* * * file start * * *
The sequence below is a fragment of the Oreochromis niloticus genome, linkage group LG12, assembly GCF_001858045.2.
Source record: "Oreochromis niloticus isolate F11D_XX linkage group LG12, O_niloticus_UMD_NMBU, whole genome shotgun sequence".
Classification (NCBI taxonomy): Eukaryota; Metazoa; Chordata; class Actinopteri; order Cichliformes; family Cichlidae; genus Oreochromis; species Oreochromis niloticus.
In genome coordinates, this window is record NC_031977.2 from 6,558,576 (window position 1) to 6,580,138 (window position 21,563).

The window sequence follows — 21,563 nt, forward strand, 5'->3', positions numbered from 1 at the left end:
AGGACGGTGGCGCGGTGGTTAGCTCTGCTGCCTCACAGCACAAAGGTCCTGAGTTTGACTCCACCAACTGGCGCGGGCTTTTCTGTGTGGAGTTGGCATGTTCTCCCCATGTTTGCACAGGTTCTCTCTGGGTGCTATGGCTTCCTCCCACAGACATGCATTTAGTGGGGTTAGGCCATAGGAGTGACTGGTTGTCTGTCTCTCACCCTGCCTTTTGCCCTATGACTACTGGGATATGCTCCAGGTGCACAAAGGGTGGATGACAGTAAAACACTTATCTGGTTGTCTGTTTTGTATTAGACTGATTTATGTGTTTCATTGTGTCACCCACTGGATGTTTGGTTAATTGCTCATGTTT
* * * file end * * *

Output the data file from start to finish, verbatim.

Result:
The sequence below is a fragment of the Oreochromis niloticus genome, linkage group LG12, assembly GCF_001858045.2.
Source record: "Oreochromis niloticus isolate F11D_XX linkage group LG12, O_niloticus_UMD_NMBU, whole genome shotgun sequence".
Classification (NCBI taxonomy): Eukaryota; Metazoa; Chordata; class Actinopteri; order Cichliformes; family Cichlidae; genus Oreochromis; species Oreochromis niloticus.
In genome coordinates, this window is record NC_031977.2 from 6,558,576 (window position 1) to 6,580,138 (window position 21,563).

The window sequence follows — 21,563 nt, forward strand, 5'->3', positions numbered from 1 at the left end:
AGGACGGTGGCGCGGTGGTTAGCTCTGCTGCCTCACAGCACAAAGGTCCTGAGTTTGACTCCACCAACTGGCGCGGGCTTTTCTGTGTGGAGTTGGCATGTTCTCCCCATGTTTGCACAGGTTCTCTCTGGGTGCTATGGCTTCCTCCCACAGACATGCATTTAGTGGGGTTAGGCCATAGGAGTGACTGGTTGTCTGTCTCTCACCCTGCCTTTTGCCCTATGACTACTGGGATATGCTCCAGGTGCACAAAGGGTGGATGACAGTAAAACACTTATCTGGTTGTCTGTTTTGTATTAGACTGATTTATGTGTTTCATTGTGTCACCCACTGGATGTTTGGTTAATTGCTCATGTTT